Successful possum control operations were conducted in 1990, using aerially-sown sodium monofluoroacetate (1080) possum baits, at Waipoua (85% kill) and on Rangitoto Island (93% kill). In Waipoua Forest Sanctuary, streams and rivers were monitored for 4 months after 100 tonnes of 1080 possum baits were sown over 17 000 ha of forest. At Rangitoto Island, adjacent to Auckland, surface and ground water samples were analysed for 6 months after 20 tonnes of 1080 possum baits were sown over the 2300 ha island.
The impact of discharging an oxidation pond effluent into a wetland in the Waitangi Forest (Northland) was assessed by comparing the water, soil, and vegetation of this wetland (the sewage wetland) with that of an adjacent wetland not receiving effluent (the reference wetland). The hydroperiod of the two wetlands differs markedly with the sewage wetland now permanently flooded whereas the reference wetland is subject to summer drawdown. Marked differences were found in gross chemical indicators such as pH and redox potential between the soils of the 2 wetlands.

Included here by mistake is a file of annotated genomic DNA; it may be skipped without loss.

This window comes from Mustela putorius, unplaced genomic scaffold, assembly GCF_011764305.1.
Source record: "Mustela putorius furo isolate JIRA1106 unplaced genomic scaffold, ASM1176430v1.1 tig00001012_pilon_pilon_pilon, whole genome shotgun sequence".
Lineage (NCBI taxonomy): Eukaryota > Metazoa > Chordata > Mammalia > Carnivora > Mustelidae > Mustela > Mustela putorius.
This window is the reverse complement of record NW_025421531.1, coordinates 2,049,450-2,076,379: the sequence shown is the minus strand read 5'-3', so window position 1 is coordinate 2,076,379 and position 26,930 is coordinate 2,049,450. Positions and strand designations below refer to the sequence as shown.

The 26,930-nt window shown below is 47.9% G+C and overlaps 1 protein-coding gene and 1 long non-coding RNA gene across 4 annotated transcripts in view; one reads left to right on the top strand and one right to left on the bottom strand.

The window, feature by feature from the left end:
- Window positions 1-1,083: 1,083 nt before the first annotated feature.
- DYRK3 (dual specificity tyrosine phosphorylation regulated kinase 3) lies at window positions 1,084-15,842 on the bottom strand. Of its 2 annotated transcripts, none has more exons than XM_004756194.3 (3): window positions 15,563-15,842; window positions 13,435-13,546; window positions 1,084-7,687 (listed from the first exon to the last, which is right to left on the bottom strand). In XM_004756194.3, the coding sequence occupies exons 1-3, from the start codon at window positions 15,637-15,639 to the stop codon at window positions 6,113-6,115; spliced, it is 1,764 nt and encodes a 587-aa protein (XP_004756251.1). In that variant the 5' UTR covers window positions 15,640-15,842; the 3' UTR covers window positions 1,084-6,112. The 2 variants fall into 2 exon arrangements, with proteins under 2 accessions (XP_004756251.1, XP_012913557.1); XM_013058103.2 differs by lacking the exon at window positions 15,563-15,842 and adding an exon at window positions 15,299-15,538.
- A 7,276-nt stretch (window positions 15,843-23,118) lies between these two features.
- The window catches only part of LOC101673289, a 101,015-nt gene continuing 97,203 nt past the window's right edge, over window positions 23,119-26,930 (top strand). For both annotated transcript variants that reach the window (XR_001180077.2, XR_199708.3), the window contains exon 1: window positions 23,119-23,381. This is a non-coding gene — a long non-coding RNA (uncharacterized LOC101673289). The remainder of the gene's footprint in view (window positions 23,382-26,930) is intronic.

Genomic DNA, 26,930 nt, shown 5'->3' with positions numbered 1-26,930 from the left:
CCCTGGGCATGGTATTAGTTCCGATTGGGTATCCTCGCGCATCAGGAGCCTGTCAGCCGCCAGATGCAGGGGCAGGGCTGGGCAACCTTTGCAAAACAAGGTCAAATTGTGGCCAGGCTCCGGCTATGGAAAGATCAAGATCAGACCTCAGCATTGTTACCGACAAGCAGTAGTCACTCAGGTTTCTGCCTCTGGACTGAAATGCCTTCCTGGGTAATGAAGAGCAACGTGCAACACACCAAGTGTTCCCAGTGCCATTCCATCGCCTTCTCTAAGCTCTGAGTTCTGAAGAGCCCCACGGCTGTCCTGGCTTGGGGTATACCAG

The legume gorse (Ulex europaeus) is one of the most widespread nitrogen (N) fixing species and is also one of the most invasive weeds of New Zealand. Despite its widespread occurrence, little research has been undertaken on N cycling in gorse ecosystems. This lack of knowledge is important since gorse covers up to 900 000 ha in New Zealand and there is a potential for a large environmental impact from the cycling of large amounts of N fixed by gorse entering waterways and water bodies.